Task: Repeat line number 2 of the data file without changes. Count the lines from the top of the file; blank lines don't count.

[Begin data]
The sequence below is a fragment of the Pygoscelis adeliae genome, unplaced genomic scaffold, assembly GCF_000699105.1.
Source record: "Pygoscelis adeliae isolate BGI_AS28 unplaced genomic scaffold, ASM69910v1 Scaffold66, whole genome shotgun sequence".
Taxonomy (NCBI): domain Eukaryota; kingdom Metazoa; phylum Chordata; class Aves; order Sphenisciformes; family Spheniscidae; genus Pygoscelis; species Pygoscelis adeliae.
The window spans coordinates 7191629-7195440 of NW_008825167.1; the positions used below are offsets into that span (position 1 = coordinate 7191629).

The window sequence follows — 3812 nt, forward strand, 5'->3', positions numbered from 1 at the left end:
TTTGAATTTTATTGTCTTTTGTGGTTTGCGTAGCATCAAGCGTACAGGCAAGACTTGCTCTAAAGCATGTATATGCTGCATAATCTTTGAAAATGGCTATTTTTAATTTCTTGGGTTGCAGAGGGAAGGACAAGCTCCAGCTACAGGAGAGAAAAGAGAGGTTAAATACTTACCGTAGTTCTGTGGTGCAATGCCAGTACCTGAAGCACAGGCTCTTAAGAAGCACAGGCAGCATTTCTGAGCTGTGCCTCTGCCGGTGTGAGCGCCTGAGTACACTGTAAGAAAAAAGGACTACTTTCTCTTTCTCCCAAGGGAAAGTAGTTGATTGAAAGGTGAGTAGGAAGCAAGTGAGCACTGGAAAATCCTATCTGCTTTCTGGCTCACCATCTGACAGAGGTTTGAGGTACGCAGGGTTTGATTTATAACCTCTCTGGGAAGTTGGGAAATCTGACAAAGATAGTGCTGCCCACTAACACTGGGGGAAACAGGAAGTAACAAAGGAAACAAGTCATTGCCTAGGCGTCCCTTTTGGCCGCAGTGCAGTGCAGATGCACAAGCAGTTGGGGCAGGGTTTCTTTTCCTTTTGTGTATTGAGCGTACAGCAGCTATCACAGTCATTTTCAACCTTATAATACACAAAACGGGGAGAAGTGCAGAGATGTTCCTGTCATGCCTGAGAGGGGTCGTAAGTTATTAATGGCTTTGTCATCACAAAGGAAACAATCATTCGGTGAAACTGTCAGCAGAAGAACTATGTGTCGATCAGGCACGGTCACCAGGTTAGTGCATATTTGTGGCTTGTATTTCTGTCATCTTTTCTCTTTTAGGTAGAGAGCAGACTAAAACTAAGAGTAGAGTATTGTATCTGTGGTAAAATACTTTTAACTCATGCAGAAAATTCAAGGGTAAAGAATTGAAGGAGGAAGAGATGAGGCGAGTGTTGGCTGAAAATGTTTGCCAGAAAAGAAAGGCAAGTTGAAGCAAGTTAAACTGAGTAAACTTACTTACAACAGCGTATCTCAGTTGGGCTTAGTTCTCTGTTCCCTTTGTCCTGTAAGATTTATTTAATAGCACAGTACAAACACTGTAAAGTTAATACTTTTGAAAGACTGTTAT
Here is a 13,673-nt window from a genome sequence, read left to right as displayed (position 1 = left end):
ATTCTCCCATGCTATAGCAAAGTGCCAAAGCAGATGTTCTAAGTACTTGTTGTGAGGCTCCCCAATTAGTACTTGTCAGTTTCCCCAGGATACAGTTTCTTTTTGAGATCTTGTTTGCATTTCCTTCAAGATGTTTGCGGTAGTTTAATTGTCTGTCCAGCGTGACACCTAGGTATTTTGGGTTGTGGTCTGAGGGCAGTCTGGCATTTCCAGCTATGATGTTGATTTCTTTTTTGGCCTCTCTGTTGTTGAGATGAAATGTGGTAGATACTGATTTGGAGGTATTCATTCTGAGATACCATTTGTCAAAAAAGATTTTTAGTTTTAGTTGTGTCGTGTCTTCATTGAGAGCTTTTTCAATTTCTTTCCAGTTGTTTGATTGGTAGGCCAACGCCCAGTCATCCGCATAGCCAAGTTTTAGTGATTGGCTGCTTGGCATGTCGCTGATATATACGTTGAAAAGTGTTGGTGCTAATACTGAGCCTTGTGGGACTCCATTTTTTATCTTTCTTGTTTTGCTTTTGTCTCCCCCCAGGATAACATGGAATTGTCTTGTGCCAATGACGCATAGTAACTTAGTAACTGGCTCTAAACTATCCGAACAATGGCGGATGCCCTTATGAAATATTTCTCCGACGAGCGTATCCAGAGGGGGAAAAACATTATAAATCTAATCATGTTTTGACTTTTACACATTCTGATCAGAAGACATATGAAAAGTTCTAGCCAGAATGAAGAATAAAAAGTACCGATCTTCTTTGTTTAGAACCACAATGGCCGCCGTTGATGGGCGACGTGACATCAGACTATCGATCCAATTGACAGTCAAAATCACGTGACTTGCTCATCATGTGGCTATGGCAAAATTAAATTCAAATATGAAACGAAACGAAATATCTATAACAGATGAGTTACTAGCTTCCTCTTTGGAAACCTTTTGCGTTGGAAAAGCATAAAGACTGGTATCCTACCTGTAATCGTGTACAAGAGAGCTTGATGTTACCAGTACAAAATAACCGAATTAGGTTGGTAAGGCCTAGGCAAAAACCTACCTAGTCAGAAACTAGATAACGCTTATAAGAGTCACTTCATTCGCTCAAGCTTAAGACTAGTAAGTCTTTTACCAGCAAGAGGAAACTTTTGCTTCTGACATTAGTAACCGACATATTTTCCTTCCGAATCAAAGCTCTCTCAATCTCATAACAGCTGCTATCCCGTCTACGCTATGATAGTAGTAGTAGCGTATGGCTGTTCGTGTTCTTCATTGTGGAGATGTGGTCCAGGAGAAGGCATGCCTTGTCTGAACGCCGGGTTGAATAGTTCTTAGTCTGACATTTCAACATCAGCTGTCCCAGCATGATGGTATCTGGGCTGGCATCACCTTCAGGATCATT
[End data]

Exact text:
Source record: "Pygoscelis adeliae isolate BGI_AS28 unplaced genomic scaffold, ASM69910v1 Scaffold66, whole genome shotgun sequence".